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Could tropical storm Isaac actually help break US drought?

Tropical storm Isaac is bearing down on the Gulf Coast, but once it gets inland, it is expected to bring much needed rain to drought-hit farmlands.

Although tropical storm Isaac is causing evacuations and is expected to lead to power outages when it comes ashore, there may be a silver lining for drought-pressed farmers farther inland.

After the storm leaves the coast, it is expected to move north, dumping heavy rain up the Mississippi Delta.

Although it is probably too late to help this year’s harvest, agricultural experts say the rain could help recharge the soil for next year’s crop in IllinoisIndiana, and Ohio. It could also add needed water to the river systems that drain into the Mississippi. And by adding moisture to the air, the storm may also set the stage for more rain in the future in some drought-effected areas.

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“Everyone will welcome this rain,” says Dale Mohler, senior meteorologist at Accuweather State College, Pa. “The benefits outweigh the negatives.”

Mr. Mohler forecasts the southern part of the Mississippi Delta could receive four to eight inches of rain and the more northern areas could get two to three inches.

The storm arrives, however, at the point when many crops are being harvested. As of last week, the US Department of Agriculture (USDA) reported the cotton crop is nearing maturity, corn is ready to be harvested, and soybeans are just about ready, as well. Farmers in Arkansas,Kentucky, and Tennessee are right in the middle of their harvest.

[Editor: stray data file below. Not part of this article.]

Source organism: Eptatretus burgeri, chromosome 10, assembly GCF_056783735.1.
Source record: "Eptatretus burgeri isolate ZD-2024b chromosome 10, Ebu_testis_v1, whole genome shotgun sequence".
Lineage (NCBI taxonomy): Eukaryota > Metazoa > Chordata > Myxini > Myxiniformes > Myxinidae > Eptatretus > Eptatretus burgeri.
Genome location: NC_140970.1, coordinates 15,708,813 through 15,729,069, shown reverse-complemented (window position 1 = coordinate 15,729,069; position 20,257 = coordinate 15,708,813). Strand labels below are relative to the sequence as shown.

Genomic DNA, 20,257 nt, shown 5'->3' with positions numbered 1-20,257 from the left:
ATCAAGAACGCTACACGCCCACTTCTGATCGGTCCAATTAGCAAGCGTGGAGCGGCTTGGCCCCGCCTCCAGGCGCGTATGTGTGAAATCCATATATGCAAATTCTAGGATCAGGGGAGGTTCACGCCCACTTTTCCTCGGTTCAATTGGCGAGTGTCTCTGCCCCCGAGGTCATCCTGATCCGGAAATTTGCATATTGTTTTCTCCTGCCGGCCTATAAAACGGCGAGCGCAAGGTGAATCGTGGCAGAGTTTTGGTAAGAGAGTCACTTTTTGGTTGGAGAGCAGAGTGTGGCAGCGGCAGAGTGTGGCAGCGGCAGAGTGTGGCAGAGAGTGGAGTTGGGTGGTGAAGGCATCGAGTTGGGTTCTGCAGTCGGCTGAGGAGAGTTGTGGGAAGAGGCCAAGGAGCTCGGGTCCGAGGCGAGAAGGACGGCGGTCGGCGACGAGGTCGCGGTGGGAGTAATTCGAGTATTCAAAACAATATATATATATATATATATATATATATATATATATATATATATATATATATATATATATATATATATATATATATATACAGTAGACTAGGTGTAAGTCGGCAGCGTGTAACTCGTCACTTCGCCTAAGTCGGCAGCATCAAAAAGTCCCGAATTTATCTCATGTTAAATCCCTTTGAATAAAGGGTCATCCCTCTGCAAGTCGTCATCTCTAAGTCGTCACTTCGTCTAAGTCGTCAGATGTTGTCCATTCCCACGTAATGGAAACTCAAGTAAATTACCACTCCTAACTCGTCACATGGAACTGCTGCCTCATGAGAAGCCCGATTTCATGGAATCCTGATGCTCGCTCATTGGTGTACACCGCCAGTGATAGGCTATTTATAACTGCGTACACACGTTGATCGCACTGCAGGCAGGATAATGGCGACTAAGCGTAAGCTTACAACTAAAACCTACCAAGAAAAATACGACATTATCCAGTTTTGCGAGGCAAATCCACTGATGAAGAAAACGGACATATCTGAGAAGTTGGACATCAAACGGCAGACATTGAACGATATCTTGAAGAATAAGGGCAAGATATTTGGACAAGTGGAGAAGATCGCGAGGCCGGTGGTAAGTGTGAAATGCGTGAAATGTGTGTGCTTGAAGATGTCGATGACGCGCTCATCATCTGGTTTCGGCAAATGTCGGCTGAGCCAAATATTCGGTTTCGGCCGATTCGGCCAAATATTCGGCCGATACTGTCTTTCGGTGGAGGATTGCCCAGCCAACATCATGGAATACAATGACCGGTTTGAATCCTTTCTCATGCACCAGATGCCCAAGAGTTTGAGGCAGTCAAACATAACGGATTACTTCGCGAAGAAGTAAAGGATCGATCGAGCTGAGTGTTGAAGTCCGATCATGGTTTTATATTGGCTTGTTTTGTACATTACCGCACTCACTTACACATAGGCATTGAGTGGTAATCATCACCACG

“Isaac will be a challenge for those crops ready to be harvested,” says Bill Lapp, president of Advanced Economic Solutions, an agricultural consulting firm in OmahaNeb. “The rain is an insult to injury here.”

In addition, Mr. Lapp worries that if Isaac still has a wind field when it reaches the farm areas, the gusts may knock down crops already weakened by the minimal moisture, increasing the harvest losses.

On Aug. 20, the USDA estimated the yield on the corn crop would be down 13 percent, the lowest production since 2006. On Monday, Pro Farmer, a trade publication, estimated the soybean crop would be worse than government estimates.

Normally, rain at this time of year would be welcome, says Chad Hart, an agricultural economist atIowa State University in Ames. But the drought caused crops to mature earlier than normal. “July is crucial for corn, August for soybeans,” says Mr. Hart. “Rain is less beneficial now because the crops are too far along.”

On the other hand, the rain from Isaac could benefit many farmers getting ready to plant their winter wheat crop, especially those in southern Illinois and Indiana. “This is the perfect storm for winter wheat,” says Hart.

If the rains continue for a few days, he is hopeful it will soak into the ground, helping to get the moisture level back up. “Going into this year, you could dig down five feet in Iowa and still find no moisture,” he says. “My guess is that Indiana is the same, so Isaac is tremendous opportunity for some good soaking rain that will help next year.”

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Hart is also optimistic that the humidity from Isaac may help to stem the drought. “Basically, the idea is that we get most of our moisture out of the Gulf of Mexico,” he explains. “If it crosses really dry land, it loses the moisture so the more humidity we get, the more chances for storms that are beneficial.”

The heavy rains will also help to replenish some of the area’s rivers, where the dry conditions have caused shoaling in narrow channels. The Army Corps of Engineers has been busy dredging channels to keep the barges moving. “The rain should open up some shipping lanes that have slowed because of the drought,” says Hart.

The exception is that Isaac could cause some bottlenecks in New Orleans. On Monday, the Coast Guard said it will evaluate the river after Isaac passes to make sure passage is safe. In the meantime, the Port of New Orleans shut down until after the storm passed.